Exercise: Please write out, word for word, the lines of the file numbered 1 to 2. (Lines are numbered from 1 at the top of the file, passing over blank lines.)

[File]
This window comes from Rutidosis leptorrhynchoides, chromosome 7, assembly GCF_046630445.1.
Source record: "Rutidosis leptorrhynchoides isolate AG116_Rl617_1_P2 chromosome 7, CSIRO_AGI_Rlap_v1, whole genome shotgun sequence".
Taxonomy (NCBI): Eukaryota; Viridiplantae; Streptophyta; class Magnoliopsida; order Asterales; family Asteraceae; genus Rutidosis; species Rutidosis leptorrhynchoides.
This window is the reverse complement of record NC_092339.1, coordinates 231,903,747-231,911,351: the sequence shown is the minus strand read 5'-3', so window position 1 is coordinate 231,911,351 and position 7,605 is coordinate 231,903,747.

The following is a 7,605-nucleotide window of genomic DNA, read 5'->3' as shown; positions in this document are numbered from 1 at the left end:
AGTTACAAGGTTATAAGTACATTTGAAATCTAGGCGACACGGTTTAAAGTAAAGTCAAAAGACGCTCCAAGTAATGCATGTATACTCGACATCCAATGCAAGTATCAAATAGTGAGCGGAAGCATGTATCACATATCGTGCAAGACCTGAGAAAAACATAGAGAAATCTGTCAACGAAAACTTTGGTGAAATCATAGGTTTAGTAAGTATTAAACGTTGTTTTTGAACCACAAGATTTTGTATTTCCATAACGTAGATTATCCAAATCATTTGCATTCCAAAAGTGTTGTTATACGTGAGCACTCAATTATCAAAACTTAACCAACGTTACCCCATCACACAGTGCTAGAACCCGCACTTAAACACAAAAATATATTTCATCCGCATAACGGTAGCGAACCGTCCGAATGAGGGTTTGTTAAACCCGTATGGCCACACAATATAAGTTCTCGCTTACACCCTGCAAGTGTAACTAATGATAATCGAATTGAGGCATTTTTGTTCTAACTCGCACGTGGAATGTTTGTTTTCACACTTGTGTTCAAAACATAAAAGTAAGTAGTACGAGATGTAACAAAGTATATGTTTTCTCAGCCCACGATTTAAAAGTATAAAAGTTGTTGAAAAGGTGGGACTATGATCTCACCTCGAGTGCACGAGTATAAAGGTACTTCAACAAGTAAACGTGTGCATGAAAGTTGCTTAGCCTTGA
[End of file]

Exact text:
This window comes from Rutidosis leptorrhynchoides, chromosome 7, assembly GCF_046630445.1.
Source record: "Rutidosis leptorrhynchoides isolate AG116_Rl617_1_P2 chromosome 7, CSIRO_AGI_Rlap_v1, whole genome shotgun sequence".